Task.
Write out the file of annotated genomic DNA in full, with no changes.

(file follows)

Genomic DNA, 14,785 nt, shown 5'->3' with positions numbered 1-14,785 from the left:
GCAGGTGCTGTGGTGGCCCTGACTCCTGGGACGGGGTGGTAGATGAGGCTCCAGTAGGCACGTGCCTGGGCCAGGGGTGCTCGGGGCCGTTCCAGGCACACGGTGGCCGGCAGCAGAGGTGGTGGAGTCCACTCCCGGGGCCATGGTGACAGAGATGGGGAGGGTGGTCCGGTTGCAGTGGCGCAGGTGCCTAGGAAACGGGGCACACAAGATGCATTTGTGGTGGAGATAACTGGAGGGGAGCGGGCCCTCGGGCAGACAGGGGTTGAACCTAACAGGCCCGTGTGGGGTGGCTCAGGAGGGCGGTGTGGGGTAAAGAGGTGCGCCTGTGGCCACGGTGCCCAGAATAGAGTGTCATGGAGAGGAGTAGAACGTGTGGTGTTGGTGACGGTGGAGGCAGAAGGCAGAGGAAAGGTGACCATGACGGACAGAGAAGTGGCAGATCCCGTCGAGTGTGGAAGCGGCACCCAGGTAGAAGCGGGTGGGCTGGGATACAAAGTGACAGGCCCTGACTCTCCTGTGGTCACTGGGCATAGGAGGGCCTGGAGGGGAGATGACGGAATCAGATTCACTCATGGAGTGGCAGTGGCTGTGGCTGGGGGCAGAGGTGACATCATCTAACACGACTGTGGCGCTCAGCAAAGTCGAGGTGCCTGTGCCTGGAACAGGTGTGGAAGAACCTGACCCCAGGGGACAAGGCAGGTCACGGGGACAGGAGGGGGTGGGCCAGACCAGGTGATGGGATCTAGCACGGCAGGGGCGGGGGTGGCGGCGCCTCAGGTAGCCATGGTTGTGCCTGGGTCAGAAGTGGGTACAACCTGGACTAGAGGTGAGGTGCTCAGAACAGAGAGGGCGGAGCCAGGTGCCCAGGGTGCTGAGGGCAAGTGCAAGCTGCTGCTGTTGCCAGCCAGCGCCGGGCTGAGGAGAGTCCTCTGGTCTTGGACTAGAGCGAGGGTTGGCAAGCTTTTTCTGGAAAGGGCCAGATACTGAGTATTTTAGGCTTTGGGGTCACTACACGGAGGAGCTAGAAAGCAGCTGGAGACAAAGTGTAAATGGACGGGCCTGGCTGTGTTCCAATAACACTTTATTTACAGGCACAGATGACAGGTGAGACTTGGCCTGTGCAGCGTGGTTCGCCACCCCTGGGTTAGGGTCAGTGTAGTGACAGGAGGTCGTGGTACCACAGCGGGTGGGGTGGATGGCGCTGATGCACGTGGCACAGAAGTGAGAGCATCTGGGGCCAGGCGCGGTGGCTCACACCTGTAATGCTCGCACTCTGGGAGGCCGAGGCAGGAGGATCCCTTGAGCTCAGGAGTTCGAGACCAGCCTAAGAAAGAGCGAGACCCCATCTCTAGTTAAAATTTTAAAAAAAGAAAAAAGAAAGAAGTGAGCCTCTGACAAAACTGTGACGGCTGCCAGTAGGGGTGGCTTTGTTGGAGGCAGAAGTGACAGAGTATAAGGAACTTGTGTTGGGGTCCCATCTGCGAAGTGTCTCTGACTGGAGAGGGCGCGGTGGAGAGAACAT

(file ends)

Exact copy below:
Genomic DNA, 14,785 nt, shown 5'->3' with positions numbered 1-14,785 from the left:
GCAGGTGCTGTGGTGGCCCTGACTCCTGGGACGGGGTGGTAGATGAGGCTCCAGTAGGCACGTGCCTGGGCCAGGGGTGCTCGGGGCCGTTCCAGGCACACGGTGGCCGGCAGCAGAGGTGGTGGAGTCCACTCCCGGGGCCATGGTGACAGAGATGGGGAGGGTGGTCCGGTTGCAGTGGCGCAGGTGCCTAGGAAACGGGGCACACAAGATGCATTTGTGGTGGAGATAACTGGAGGGGAGCGGGCCCTCGGGCAGACAGGGGTTGAACCTAACAGGCCCGTGTGGGGTGGCTCAGGAGGGCGGTGTGGGGTAAAGAGGTGCGCCTGTGGCCACGGTGCCCAGAATAGAGTGTCATGGAGAGGAGTAGAACGTGTGGTGTTGGTGACGGTGGAGGCAGAAGGCAGAGGAAAGGTGACCATGACGGACAGAGAAGTGGCAGATCCCGTCGAGTGTGGAAGCGGCACCCAGGTAGAAGCGGGTGGGCTGGGATACAAAGTGACAGGCCCTGACTCTCCTGTGGTCACTGGGCATAGGAGGGCCTGGAGGGGAGATGACGGAATCAGATTCACTCATGGAGTGGCAGTGGCTGTGGCTGGGGGCAGAGGTGACATCATCTAACACGACTGTGGCGCTCAGCAAAGTCGAGGTGCCTGTGCCTGGAACAGGTGTGGAAGAACCTGACCCCAGGGGACAAGGCAGGTCACGGGGACAGGAGGGGGTGGGCCAGACCAGGTGATGGGATCTAGCACGGCAGGGGCGGGGGTGGCGGCGCCTCAGGTAGCCATGGTTGTGCCTGGGTCAGAAGTGGGTACAACCTGGACTAGAGGTGAGGTGCTCAGAACAGAGAGGGCGGAGCCAGGTGCCCAGGGTGCTGAGGGCAAGTGCAAGCTGCTGCTGTTGCCAGCCAGCGCCGGGCTGAGGAGAGTCCTCTGGTCTTGGACTAGAGCGAGGGTTGGCAAGCTTTTTCTGGAAAGGGCCAGATACTGAGTATTTTAGGCTTTGGGGTCACTACACGGAGGAGCTAGAAAGCAGCTGGAGACAAAGTGTAAATGGACGGGCCTGGCTGTGTTCCAATAACACTTTATTTACAGGCACAGATGACAGGTGAGACTTGGCCTGTGCAGCGTGGTTCGCCACCCCTGGGTTAGGGTCAGTGTAGTGACAGGAGGTCGTGGTACCACAGCGGGTGGGGTGGATGGCGCTGATGCACGTGGCACAGAAGTGAGAGCATCTGGGGCCAGGCGCGGTGGCTCACACCTGTAATGCTCGCACTCTGGGAGGCCGAGGCAGGAGGATCCCTTGAGCTCAGGAGTTCGAGACCAGCCTAAGAAAGAGCGAGACCCCATCTCTAGTTAAAATTTTAAAAAAAGAAAAAAGAAAGAAGTGAGCCTCTGACAAAACTGTGACGGCTGCCAGTAGGGGTGGCTTTGTTGGAGGCAGAAGTGACAGAGTATAAGGAACTTGTGTTGGGGTCCCATCTGCGAAGTGTCTCTGACTGGAGAGGGCGCGGTGGAGAGAACAT